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It is the eve of the final day of President Trump’s Senate impeachment trial. Senators are scheduled to vote Wednesday whether to convict Trump of the two impeachment charges brought against him: abuse of power and obstruction of Congress. Although acquittal is all but certain, the lawmakers still seemed to take very seriously the opportunity to share their own views. Lisa Desjardins reports.
Today is the eve of the decisive day in the trial of President Trump on charges of abuse of power and obstruction of Congress.
Ahead of the crucial votes, members of the United States Senate spent this day speaking their minds.
Congressional correspondent Lisa Desjardins begins our coverage.
At the Capitol, the impeachment jury is silent no more.
So, I may begin Mr. President. Thank you.
One by one…
Mr. President, I rise to voice my opposition to these articles of impeachment.
Sen. Mark Warner, D-Va.:
I will vote to convict the president because it is the Senate's constitutional responsibility.
… senators took turns processing two weeks of arguments, during which they were forbidden from speaking, into 10 minutes of remarks each.
Sen. Chris Van Hollen, D-Md.:
The Senate must now ask, do these charges meet the standard for impeachment?
For most Democrats, the focus was sharp, the president, and a conclusion that his push to investigate a political rival was a high crime.
Sen. Edward Markey, D-Mass.:
Donald Trump did it. He did it. He did exactly what he was alleged to have done. He abused his power. He committed impeachable crimes. He's guilty. There's no question about it.
Sen. Dianne Feinstein, D-Calif.:
President Trump took this action to benefit himself personally, and not for the good of the nation.
Sen. Gary Peters, D-Mich.:
What the president did was wrong, unacceptable and impeachable.
Democrats have waited days for this, honing thoughts in hallways and in private. And so have Republicans.
Their focus? Largely blasting House Democrats' impeachment process.
Sen. Susan Collins, R-Maine:
The House chose to skip the basic steps of judicial adjudication, and instead leapt straight to impeachment as the first resort.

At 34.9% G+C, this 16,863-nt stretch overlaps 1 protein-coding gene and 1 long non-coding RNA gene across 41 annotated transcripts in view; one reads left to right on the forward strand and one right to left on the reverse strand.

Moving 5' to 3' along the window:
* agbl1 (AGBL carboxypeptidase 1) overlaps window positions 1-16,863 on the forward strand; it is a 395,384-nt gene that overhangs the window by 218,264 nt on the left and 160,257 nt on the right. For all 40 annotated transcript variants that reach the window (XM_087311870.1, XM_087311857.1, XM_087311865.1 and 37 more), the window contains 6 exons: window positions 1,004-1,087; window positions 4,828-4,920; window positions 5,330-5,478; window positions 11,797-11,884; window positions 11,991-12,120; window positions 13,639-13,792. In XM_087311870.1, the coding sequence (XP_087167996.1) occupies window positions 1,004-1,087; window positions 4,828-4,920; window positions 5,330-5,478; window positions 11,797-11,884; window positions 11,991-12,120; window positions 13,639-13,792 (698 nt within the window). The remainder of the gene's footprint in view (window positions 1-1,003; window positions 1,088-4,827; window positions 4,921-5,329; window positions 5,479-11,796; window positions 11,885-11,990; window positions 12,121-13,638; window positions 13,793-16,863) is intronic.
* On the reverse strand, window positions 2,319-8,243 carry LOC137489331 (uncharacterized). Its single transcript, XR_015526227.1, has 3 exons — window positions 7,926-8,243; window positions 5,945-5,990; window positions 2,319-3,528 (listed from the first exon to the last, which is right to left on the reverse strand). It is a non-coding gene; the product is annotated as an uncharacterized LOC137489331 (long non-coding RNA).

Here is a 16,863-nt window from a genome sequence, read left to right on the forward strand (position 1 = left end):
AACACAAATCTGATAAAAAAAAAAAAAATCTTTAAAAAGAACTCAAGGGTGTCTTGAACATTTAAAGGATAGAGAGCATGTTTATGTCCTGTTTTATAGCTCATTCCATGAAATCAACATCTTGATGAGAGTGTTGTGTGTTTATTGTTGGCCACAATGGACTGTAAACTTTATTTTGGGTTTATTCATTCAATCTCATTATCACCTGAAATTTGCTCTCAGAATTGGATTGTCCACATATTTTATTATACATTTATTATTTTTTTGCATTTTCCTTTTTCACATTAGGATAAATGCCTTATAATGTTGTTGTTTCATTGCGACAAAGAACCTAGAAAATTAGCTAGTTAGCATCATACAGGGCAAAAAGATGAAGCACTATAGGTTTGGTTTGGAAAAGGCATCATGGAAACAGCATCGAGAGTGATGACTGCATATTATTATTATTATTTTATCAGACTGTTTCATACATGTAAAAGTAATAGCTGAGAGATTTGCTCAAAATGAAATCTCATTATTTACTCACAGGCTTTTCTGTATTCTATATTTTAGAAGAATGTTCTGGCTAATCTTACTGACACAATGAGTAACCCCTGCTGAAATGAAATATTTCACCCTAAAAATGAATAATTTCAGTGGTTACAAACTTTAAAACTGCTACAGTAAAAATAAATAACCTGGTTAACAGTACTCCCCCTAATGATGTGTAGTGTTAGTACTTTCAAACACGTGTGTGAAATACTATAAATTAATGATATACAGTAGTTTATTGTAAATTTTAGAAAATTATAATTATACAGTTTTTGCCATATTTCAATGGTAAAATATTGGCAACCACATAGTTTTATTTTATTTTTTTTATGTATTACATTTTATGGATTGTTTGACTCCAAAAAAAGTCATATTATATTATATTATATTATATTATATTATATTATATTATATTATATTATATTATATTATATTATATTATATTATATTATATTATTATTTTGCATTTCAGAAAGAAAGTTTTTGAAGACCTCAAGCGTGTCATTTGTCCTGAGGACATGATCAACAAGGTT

Sen. Shelley Moore Capito, R-W.Va.:
There is no doubt that the House impeachment process was partisan, politically driven, and denied President Trump some of his most basic rights of due process.
As it did in the trial, the witness question and the decision not to call any permeated the air, with Democrats bluntly critical.
Sen. Tina Smith, D-Minn.:
That the Senate abandoned its responsibilities when it blocked efforts to get the complete truth here in this chamber. As a result, there will be a permanent cloud over these proceedings.
Sen. Chuck Schumer, D-N.Y.:
It makes people believe, correctly, in my judgment, that the administration, its top people and Senate Republicans are all hiding the truth. They're afraid of the truth.
To that high-powered charge, Republican Leader Mitch McConnell responded with his own volley at Democrats.
Sen. Mitch McConnell, R-Ky.:
I can certainly see why, given President Trump's remarkable achievements over the past three years, Democrats might feel a bit uneasy about defeating him at the ballot box. But they don't get to rip the choice away from the voters just because they're afraid they might lose again.
That party divide is evident even in the search for meaning, Democrats concerned for the future.
Sen. Tim Kaine, D-Va.:
Unchallenged evil spreads like a virus.
Republicans eager to get to the future.
Sen. Pat Roberts, R-Kan.:
Work together, we must. We will emerge strong, because we will. I yield the floor.
The Senate votes on articles of impeachment tomorrow.
For the "PBS NewsHour," I'm Lisa Desjardins.
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